Just like in any profession, band directors learn on the job and get wiser over time. Halftime Magazine asked a few long-time educators for any advice they might have to offer for new instructors straight out of college.
As a general consensus, experienced teachers recommend that young instructors act professionally and work cooperatively with administration. “I wish I had been more of a team player in the school,” says Cathy Asher, retired band director at Campbell High School in Smyrna, Ga.
Neil Anderson, director of instrumental music at Murrieta Valley High School in Murrieta, Calif., says that he had to figure out when to fight and when to work with the established system. “Pick your battles, and stand up for what you believe in, but make sure you’re still a team player,” he says.
Jon Grantham of Amador Valley High School in Pleasanton, Calif., tries to include his administration in everything he does. “You need to cultivate trust and respect with your [administration]. Make them your advocate and don’t leave them guessing about your intentions.”
Through the years, directors have also found that they can look for support from peers. “[I realized] I didn’t have every answer,” Anderson says. “I wish I had [interacted with] colleagues more. I needed to stop and listen to the advice.”
Joe Haworth, band technician and instructor for multiple high school ensembles as well as a brass instructor for The Blue Devils Drum and Bugle Corps, echoes this sentiment. “I had to realize that I wouldn’t always be right,” he says.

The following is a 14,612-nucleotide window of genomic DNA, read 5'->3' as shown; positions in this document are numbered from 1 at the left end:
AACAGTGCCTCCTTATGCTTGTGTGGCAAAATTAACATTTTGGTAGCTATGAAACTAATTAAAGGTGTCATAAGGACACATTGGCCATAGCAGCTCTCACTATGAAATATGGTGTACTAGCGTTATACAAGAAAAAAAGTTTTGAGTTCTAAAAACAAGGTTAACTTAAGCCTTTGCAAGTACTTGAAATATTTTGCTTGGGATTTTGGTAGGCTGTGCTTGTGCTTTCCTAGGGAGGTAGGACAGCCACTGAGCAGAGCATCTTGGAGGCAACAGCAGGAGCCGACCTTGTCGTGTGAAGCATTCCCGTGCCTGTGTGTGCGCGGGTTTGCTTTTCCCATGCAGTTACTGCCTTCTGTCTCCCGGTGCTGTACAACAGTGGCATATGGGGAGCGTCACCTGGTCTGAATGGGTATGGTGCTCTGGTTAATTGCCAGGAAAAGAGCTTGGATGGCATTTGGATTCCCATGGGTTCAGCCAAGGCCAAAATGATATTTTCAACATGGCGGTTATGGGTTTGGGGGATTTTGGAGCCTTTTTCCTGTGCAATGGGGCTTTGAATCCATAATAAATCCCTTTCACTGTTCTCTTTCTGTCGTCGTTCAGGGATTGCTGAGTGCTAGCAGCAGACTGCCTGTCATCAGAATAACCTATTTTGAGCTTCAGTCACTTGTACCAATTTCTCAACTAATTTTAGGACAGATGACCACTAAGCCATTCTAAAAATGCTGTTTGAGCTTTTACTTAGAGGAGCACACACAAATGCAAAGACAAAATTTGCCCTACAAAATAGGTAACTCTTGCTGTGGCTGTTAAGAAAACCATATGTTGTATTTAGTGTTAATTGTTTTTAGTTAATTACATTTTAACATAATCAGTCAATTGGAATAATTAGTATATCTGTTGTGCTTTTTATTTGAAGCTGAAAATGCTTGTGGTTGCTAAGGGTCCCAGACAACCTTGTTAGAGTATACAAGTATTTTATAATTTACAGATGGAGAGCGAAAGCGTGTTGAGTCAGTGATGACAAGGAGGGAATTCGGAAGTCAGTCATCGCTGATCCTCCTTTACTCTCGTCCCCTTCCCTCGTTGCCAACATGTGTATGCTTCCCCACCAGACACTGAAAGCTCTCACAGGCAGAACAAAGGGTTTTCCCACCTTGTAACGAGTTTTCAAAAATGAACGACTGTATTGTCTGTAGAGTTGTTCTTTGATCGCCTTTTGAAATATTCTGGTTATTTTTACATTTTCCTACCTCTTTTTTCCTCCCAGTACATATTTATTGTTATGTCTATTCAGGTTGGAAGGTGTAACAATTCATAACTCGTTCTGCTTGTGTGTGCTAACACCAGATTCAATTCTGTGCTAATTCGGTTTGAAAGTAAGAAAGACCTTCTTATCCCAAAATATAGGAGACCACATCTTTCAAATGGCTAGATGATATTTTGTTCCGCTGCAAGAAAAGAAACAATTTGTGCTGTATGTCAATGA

As he grew as an instructor, Haworth says that he was better able to take advice and criticism from peers and colleagues to make his instruction better for his students. Asher says that she enjoyed being able to collaborate with other directors in the area. “Build a rapport with colleagues by organizing local, district and state events,” she says.
Other benefits of networking with colleagues include being able to invite them as guest instructors and getting the students to be involved in the community beyond her own school.
The human connection of working with students adds a lot of complexity to the job. The idea of getting and giving respect was a hot topic all around.
At first, Grantham thought that getting students’ respect meant having them like him. “I was wrong,” he says. “They needed to trust me, not like me.”